STORIES

by Antoine Bargel

In the Changing Room

One afternoon, I was in the changing room at the local swimming pool when I overheard a conversation in the stall next to mine:

– OK, now Billy is going to put on his swimsuit, said an old woman’s voice.

– NO, GRANDMA FIRST! squeaked a kid.

– Well, all right, first Grandma, then Billy, okay?

– Okay.

There were some shuffling noises, and then:

– GRANDMA, YOUR UNDIES ARE UGLY!

– Hem, no, they’re not ugly, Billy, they’re regular undies. Be nice, now.

– NO THEY’RE UGLY!

– AND THEY STINK!

– Billy, what’s the matter with you! My undies do not stink! I put them on clean this morning, like I always do.

– NO THEY SMELL LIKE FISHIES!

I was trying not to laugh out loud, since they could have heard me as easily as I them, but it was difficult. After I finished changing, I couldn’t resist hanging back in the common area to get a peek of the fearsome Billy and his presumably sheepish grandmother.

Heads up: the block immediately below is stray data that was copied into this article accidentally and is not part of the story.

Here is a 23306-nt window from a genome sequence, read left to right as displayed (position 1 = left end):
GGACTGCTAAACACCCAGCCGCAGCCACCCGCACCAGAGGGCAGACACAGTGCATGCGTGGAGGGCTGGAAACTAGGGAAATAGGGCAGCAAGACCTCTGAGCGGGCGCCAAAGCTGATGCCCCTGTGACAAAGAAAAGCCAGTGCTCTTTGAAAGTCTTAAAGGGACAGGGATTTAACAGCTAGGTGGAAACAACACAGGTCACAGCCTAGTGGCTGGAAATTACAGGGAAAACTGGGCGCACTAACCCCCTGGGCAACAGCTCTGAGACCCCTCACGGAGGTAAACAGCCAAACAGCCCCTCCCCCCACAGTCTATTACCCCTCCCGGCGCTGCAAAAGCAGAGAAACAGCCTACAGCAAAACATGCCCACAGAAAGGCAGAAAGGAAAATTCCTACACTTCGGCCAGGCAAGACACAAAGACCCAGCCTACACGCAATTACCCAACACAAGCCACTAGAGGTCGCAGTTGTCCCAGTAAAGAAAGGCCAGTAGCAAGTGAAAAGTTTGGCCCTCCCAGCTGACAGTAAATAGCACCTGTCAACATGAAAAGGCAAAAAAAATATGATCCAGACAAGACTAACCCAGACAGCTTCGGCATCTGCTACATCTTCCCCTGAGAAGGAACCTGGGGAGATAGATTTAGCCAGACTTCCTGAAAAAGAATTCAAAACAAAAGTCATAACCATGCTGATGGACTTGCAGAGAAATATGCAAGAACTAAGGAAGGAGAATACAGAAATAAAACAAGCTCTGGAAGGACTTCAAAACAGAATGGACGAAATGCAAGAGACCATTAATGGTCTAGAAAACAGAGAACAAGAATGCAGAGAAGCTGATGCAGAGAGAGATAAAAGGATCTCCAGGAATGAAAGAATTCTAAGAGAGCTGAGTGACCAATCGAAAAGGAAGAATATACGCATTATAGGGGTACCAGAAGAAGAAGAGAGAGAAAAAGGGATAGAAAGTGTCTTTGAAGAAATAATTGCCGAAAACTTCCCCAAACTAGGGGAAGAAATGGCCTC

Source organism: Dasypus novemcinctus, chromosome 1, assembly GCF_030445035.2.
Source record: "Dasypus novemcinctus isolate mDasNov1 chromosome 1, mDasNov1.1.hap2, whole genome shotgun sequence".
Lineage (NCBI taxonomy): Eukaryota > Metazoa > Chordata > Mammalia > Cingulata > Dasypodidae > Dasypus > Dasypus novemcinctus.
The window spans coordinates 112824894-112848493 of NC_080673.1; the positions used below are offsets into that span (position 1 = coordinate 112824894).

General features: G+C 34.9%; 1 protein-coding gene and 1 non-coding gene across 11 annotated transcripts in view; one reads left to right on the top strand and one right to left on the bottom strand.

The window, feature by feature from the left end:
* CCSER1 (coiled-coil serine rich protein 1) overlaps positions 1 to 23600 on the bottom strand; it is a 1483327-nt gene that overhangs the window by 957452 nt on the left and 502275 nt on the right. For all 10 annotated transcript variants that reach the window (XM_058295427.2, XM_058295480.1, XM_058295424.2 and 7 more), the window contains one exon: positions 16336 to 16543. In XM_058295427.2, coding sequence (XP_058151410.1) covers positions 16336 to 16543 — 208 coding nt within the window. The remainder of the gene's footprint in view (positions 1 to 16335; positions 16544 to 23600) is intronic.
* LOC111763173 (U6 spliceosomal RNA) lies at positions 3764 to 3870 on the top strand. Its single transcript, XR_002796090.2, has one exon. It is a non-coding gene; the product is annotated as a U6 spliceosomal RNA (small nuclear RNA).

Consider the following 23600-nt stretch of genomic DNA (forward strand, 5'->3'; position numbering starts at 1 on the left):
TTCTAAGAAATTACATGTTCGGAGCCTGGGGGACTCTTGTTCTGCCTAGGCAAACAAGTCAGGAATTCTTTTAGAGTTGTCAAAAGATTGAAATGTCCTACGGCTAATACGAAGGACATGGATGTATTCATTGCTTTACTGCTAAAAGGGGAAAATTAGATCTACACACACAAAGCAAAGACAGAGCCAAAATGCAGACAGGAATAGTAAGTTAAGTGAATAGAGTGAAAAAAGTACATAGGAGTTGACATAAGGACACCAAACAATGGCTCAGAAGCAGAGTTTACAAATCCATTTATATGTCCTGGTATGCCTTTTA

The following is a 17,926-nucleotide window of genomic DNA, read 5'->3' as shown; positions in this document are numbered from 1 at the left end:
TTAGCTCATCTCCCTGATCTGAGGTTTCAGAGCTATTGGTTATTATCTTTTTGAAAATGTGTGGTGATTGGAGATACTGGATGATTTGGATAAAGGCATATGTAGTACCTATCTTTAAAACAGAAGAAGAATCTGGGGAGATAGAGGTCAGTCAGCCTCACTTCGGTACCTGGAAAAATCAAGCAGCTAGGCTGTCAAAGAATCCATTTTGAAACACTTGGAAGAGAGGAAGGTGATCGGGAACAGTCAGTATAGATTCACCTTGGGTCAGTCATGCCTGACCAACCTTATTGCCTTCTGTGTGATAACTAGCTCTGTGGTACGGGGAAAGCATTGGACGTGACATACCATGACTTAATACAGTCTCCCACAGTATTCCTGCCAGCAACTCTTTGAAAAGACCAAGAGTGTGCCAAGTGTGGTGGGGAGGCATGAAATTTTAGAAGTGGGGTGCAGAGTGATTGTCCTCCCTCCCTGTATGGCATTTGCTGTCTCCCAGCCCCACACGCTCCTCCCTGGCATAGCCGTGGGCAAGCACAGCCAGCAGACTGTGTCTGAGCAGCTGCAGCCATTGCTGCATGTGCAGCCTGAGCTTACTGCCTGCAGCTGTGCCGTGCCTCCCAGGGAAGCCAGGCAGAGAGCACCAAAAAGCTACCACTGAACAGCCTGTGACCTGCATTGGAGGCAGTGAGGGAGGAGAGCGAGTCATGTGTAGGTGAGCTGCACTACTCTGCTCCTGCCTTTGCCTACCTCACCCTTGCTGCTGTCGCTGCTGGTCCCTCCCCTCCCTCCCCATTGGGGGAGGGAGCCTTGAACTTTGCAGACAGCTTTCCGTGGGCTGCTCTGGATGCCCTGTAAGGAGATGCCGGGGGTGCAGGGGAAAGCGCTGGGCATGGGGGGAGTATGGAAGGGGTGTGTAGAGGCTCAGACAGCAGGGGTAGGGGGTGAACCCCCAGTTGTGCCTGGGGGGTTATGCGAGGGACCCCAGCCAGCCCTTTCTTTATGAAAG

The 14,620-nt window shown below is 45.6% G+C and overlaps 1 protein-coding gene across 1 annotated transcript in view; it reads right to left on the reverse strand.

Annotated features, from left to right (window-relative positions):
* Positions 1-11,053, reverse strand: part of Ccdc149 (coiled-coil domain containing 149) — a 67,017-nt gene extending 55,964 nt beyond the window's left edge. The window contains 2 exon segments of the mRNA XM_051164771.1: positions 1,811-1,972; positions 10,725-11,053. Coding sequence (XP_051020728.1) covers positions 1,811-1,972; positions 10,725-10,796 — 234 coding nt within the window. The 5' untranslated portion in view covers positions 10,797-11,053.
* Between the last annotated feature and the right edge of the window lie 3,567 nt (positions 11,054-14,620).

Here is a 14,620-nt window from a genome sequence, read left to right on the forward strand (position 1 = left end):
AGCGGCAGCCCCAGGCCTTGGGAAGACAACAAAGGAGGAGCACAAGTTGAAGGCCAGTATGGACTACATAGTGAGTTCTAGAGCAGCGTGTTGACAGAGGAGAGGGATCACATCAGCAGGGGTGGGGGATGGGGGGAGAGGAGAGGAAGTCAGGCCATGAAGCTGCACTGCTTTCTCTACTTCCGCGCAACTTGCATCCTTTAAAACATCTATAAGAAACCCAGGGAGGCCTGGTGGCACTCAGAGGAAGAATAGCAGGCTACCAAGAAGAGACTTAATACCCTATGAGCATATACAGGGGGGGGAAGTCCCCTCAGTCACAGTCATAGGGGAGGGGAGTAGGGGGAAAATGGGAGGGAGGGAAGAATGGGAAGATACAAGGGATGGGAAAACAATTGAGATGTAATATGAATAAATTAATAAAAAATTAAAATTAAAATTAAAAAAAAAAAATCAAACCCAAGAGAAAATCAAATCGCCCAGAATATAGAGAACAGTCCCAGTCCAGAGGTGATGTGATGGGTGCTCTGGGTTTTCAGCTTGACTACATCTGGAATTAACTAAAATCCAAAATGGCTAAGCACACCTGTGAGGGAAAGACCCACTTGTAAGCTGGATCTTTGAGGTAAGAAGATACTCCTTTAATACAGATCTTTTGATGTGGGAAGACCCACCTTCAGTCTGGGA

I waited a few minutes, then the lock clicked open and, wearing a bulky black speedo and holding a grey towel in his hand, an old man appeared. He looked at me, slightly startled to see me staring – behind him, the changing room was empty –, then he lowered his head and slowly set out for the showers, dragging his flip-flopped feet on the blue and white tile.